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Retirement Planning

Borrowing from 401k plans: 3 reasons why it may not be a good idea

Borrowing against your 401(k) can be tempting but, before you do, weigh all the consequences. Here's what you need to consider.

If you're like most Americans with a 401k plan, you've worked to put away as much of your hard-earned dollars as possible. But as the saying goes, life happens. And when it does, you may find yourself needing to tap into your 401k retirement saving before you actually retire. The following are three reasons why withdrawing money out of your 401k retirement savings account - even as a loan - may not be such a good idea.

Early withdrawal 401k penalty and taxes

If you withdraw money from your 401k retirement savings account before you reach age 59 ½, you'll be hit with a 10 percent early withdrawal penalty. In addition, you'll be required to pay regular income taxes on the withdrawal. Note: there are certain situations where the penalty may be waived. For more information, visit the IRS Website.

Immediate loan payoff if you leave your job

If you quit, or get fired, and have an outstanding loan, 401k plans may require that you repay the loan within 90 days of departure. Failure to pay the loan in full within the specified timeframe of your plan may result in it being considered a payout, which is subject to applicable taxes and penalties. You might be able to take the cash you need as a withdrawal (instead of a loan), but then you might be subject to the 10 percent penalty, depending on your age.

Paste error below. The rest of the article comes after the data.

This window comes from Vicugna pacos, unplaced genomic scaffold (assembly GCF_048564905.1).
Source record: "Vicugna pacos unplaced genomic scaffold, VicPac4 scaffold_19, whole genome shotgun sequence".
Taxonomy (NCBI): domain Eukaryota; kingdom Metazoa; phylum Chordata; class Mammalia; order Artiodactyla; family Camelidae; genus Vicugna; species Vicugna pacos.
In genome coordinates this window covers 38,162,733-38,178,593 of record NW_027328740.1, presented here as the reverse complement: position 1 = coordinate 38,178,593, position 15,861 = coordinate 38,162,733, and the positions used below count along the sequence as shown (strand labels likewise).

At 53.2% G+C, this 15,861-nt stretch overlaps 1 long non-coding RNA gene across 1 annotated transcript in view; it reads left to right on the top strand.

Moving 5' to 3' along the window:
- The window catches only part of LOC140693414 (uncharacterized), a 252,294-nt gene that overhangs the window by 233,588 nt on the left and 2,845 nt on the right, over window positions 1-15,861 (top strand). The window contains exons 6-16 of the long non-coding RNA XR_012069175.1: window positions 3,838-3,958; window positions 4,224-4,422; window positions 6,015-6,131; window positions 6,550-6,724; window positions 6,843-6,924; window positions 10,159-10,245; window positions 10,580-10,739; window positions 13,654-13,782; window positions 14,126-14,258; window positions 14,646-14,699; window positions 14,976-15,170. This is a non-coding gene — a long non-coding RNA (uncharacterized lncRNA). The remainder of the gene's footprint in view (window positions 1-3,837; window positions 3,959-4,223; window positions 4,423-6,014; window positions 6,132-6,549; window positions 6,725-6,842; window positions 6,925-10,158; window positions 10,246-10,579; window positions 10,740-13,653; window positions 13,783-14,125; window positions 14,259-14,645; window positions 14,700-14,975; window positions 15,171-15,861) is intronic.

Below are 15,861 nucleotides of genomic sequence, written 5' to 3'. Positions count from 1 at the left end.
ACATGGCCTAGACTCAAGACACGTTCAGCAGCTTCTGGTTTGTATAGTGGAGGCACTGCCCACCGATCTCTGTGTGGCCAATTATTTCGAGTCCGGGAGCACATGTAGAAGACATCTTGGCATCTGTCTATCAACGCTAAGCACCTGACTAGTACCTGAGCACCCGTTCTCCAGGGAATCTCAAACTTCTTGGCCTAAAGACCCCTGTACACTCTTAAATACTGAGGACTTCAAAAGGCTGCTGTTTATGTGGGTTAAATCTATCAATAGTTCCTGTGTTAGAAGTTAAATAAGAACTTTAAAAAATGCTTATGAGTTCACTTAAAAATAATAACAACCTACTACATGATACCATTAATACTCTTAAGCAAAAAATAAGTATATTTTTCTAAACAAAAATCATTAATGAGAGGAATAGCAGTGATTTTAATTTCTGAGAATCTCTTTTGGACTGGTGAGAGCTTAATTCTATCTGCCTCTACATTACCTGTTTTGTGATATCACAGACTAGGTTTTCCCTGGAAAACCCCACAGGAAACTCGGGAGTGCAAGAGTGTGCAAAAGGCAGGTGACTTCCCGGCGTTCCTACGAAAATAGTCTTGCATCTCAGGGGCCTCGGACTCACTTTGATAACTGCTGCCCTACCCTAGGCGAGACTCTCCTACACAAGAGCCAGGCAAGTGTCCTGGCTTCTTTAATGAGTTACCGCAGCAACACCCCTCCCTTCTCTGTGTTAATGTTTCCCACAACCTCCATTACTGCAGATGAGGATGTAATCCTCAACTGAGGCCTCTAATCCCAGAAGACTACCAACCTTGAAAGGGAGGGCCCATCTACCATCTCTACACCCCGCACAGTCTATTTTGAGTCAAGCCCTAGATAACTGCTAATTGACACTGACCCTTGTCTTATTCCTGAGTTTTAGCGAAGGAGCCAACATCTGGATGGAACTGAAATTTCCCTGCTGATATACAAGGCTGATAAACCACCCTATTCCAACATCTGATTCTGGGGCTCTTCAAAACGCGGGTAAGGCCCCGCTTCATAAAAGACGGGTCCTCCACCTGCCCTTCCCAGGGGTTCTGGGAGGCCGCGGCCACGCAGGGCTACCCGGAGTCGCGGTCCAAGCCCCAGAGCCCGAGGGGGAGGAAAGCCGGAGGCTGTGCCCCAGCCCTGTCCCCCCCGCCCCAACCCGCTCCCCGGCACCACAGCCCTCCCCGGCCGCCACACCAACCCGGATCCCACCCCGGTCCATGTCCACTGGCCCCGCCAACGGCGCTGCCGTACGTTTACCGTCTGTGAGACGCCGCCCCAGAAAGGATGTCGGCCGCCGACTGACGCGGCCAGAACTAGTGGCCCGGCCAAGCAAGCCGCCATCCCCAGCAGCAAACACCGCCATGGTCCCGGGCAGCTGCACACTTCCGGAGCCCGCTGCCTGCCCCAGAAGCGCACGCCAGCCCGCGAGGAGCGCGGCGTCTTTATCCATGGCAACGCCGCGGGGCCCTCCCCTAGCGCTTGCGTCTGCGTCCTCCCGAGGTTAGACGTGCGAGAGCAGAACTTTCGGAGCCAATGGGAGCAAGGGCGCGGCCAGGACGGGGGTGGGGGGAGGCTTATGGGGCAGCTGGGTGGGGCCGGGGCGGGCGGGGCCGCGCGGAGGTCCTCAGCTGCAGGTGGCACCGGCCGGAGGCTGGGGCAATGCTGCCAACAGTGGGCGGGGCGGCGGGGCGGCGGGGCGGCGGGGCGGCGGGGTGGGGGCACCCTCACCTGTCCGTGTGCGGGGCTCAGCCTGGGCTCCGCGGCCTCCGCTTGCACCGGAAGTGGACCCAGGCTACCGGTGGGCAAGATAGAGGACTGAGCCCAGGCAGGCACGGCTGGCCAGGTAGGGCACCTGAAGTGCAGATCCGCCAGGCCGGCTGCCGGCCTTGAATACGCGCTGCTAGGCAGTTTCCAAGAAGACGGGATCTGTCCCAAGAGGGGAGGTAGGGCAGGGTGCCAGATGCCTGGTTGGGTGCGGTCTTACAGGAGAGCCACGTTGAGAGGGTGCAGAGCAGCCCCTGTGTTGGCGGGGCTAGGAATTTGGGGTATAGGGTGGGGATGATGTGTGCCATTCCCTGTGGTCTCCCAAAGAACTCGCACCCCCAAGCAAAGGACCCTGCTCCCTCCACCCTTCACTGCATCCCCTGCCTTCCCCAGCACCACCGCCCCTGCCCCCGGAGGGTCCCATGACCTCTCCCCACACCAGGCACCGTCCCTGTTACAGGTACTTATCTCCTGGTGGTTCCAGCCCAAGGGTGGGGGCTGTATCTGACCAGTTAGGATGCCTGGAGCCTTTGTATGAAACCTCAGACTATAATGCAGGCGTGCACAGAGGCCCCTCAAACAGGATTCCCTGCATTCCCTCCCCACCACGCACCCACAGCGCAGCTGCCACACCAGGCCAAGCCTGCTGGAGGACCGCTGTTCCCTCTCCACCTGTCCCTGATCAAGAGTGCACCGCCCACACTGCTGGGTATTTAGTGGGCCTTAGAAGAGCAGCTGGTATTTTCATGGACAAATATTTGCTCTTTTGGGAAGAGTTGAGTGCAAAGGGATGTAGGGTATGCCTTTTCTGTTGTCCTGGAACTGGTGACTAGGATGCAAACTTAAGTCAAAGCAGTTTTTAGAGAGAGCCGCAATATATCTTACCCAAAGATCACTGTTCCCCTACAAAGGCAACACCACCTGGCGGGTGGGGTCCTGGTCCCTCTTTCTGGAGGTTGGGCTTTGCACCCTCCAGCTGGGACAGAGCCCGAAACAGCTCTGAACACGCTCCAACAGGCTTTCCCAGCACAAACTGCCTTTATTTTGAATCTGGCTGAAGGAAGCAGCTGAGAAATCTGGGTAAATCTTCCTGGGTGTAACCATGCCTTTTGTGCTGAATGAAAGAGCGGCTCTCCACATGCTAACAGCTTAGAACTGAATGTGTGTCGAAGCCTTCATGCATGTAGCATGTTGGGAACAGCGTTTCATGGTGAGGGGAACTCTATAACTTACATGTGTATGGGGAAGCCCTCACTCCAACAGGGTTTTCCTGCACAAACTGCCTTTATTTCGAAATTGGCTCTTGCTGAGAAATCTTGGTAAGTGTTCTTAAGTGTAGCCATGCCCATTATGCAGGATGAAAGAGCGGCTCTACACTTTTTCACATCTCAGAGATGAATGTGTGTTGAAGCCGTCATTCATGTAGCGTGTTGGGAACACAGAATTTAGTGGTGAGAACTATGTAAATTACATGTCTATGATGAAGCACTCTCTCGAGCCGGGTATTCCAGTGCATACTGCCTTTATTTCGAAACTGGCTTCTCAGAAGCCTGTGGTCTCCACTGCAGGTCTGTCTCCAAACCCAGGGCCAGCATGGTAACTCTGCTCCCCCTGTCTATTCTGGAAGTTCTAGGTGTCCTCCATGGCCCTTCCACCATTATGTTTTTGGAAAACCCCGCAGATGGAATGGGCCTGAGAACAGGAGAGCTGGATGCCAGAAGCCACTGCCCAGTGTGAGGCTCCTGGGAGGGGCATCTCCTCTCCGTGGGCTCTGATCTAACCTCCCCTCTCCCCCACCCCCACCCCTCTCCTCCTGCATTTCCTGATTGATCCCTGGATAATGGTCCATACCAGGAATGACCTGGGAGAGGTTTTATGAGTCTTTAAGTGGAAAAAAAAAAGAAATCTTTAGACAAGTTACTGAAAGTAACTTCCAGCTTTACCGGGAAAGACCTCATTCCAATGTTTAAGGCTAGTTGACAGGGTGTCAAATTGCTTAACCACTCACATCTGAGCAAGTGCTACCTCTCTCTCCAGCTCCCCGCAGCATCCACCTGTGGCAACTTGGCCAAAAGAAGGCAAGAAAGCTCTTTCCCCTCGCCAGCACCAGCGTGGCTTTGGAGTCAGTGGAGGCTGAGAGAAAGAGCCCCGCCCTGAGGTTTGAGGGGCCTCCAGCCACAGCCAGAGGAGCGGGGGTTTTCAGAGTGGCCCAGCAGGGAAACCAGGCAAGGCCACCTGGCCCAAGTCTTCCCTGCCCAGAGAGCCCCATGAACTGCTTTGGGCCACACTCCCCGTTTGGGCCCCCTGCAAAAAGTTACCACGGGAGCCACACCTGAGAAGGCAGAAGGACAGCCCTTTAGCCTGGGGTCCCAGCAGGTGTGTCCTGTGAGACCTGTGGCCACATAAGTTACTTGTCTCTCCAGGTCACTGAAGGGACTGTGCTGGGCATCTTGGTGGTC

Missed growth in retirement savings opportunities

Not only is the money that you borrowed from your 401k missing out on any potential growth, but every future contribution that you're not making isn't growing either. According to, "The extraordinarily low interest rate that you are paying to yourself with your loan payment is likely to be a pittance in terms of return on investment when compared to the market appreciation that you could be missing."

Remember, the money in your 401k retirement savings is meant for your retirement. If you spend it now, you risk jeopardizing your financial security at a time when you need it the most.



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